Tuesday, June 07, 2011
Can you have a short-term plan for growth?
Posted by David Smith at 11:30 AM
Category: Thoughts and responses

What would you do if you wanted to boost economic growth in the short-term? You might slash interest rates, possibly cutting them to a record low level. A sterling devaluation would also help. But that's already happened. If you believe in the efficacy of fiscal policy as a short-term growth booster (something that was out of favour before the global financial crisis) you might cut taxes and increase public spending.

What you would not expect is to be able to achieve a growth boost through supply-side reforms, at least in the short-term. Such reforms, whether they are improving education and skills, cutting red tape, eliminating restrictive practices and increasing competition are not hard to think of. They are popular, particularly with businesses, as this note from the Institute of Economic Affairs' makes clear.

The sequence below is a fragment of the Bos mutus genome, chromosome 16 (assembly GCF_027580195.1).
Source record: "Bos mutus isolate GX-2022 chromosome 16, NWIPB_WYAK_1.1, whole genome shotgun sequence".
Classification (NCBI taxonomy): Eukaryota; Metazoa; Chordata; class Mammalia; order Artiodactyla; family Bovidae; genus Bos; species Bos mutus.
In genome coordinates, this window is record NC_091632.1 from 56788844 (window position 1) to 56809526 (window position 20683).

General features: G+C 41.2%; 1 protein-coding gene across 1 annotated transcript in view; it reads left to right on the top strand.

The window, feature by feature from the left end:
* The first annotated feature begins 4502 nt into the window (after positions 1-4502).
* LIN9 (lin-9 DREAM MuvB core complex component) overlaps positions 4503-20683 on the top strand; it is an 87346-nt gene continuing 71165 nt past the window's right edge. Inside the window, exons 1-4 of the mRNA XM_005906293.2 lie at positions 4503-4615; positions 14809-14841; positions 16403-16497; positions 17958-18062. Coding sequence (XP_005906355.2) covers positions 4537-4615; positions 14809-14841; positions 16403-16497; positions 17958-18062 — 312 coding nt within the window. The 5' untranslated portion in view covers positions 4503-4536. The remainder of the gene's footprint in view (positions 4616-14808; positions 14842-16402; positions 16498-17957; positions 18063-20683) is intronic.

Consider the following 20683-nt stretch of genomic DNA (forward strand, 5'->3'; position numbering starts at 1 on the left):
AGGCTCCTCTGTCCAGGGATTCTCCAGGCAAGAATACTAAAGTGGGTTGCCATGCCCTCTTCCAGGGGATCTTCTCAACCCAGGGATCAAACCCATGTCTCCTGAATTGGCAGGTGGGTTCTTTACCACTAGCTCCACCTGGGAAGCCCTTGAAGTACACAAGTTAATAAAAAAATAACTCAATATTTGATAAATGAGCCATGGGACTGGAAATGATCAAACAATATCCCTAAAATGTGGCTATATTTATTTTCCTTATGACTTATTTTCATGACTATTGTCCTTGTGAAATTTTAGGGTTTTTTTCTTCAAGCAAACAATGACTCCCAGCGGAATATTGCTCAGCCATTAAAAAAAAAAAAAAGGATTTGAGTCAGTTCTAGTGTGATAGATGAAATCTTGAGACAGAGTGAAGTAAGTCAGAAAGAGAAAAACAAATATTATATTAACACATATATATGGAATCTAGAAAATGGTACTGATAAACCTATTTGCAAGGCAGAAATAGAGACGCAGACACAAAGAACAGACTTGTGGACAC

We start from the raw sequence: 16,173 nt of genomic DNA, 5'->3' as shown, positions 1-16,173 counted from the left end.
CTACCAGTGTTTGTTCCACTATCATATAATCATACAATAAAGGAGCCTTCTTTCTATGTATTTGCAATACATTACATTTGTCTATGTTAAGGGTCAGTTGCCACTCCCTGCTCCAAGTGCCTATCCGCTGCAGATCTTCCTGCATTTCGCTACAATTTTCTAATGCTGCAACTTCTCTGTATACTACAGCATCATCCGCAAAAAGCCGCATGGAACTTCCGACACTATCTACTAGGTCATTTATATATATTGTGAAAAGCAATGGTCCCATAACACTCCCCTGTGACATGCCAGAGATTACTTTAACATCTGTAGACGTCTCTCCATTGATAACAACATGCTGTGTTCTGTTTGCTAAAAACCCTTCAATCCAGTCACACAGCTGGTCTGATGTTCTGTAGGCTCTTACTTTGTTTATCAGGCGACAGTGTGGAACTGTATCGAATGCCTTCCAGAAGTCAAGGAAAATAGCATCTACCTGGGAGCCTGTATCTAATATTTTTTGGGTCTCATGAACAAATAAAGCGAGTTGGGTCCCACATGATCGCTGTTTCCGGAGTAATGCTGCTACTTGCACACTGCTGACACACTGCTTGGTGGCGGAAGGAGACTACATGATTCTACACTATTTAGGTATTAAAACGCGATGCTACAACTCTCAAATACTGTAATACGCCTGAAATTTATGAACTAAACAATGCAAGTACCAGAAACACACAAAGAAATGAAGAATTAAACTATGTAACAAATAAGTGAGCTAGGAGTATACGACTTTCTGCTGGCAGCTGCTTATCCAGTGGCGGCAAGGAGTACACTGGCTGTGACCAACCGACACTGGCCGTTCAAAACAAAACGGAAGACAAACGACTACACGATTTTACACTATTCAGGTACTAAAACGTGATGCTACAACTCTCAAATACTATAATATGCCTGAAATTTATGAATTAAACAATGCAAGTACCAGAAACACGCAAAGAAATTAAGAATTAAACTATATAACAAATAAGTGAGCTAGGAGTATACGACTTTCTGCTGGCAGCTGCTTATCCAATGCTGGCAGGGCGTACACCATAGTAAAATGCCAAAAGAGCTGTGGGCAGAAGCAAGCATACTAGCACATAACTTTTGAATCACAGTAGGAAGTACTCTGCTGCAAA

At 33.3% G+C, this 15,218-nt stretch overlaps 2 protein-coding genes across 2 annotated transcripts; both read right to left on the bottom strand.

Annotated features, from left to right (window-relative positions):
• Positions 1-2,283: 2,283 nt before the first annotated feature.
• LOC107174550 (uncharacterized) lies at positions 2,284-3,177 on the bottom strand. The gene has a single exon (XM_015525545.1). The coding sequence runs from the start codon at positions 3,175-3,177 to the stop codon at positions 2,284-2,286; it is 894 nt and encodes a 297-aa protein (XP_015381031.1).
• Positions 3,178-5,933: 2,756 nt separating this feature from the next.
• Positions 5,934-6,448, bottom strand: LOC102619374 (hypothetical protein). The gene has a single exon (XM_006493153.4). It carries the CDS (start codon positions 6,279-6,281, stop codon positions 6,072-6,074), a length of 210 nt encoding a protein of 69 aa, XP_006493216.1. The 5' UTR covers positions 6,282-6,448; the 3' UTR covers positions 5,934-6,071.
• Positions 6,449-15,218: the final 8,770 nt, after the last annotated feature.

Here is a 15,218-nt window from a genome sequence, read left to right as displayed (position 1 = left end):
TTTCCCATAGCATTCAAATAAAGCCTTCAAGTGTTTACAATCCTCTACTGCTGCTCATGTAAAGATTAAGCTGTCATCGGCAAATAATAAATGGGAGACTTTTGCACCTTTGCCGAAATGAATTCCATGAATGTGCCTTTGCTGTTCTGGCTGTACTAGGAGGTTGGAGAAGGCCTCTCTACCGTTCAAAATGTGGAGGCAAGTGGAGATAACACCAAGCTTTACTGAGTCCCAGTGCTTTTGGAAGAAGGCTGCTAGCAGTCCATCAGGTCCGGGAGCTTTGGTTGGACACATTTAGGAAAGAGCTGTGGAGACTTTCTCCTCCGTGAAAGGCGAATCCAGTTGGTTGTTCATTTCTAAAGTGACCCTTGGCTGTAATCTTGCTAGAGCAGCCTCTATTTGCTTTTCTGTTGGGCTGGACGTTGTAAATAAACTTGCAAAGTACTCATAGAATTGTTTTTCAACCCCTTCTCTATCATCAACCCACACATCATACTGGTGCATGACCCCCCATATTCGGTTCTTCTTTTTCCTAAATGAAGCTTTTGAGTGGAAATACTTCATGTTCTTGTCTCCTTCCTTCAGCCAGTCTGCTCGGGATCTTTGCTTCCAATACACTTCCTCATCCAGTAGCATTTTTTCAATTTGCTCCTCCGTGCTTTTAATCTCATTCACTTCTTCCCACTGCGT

I don't disagree with any of it, but we should be honest about the time lags involved. The Thatcher union reforms of the 1980s did not really benefit Britain's labour market until the 1990s. These things take time. Plans for growth are welcome but long-term.

Meanwhile we have further evidence of a soggy consumer sector. Retail sales values in May were down 0.3% on a year earlier, according to the British Retail Consortium. Halifax house prices rose 0.1% in may but were down 4.2% on May 2010.